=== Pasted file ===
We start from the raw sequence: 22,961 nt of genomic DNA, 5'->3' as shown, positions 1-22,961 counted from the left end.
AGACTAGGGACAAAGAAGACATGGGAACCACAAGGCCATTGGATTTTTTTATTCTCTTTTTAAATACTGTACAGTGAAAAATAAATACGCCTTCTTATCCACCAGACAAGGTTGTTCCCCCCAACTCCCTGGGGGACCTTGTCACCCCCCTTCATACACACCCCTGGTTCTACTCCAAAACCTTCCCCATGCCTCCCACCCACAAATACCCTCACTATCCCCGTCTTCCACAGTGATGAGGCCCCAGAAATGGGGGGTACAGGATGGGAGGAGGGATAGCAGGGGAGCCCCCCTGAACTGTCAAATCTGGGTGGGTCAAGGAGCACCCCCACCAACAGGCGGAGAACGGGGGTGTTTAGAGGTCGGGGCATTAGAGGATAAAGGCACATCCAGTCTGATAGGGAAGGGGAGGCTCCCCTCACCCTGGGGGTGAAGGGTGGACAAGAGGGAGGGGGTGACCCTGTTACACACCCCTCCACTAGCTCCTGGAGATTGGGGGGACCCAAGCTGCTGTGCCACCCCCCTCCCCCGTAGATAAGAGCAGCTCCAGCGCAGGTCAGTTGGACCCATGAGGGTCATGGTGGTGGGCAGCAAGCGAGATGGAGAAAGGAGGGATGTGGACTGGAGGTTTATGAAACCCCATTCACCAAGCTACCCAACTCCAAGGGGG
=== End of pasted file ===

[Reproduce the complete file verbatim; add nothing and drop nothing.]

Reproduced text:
We start from the raw sequence: 22,961 nt of genomic DNA, 5'->3' as shown, positions 1-22,961 counted from the left end.
AGACTAGGGACAAAGAAGACATGGGAACCACAAGGCCATTGGATTTTTTTATTCTCTTTTTAAATACTGTACAGTGAAAAATAAATACGCCTTCTTATCCACCAGACAAGGTTGTTCCCCCCAACTCCCTGGGGGACCTTGTCACCCCCCTTCATACACACCCCTGGTTCTACTCCAAAACCTTCCCCATGCCTCCCACCCACAAATACCCTCACTATCCCCGTCTTCCACAGTGATGAGGCCCCAGAAATGGGGGGTACAGGATGGGAGGAGGGATAGCAGGGGAGCCCCCCTGAACTGTCAAATCTGGGTGGGTCAAGGAGCACCCCCACCAACAGGCGGAGAACGGGGGTGTTTAGAGGTCGGGGCATTAGAGGATAAAGGCACATCCAGTCTGATAGGGAAGGGGAGGCTCCCCTCACCCTGGGGGTGAAGGGTGGACAAGAGGGAGGGGGTGACCCTGTTACACACCCCTCCACTAGCTCCTGGAGATTGGGGGGACCCAAGCTGCTGTGCCACCCCCCTCCCCCGTAGATAAGAGCAGCTCCAGCGCAGGTCAGTTGGACCCATGAGGGTCATGGTGGTGGGCAGCAAGCGAGATGGAGAAAGGAGGGATGTGGACTGGAGGTTTATGAAACCCCATTCACCAAGCTACCCAACTCCAAGGGGG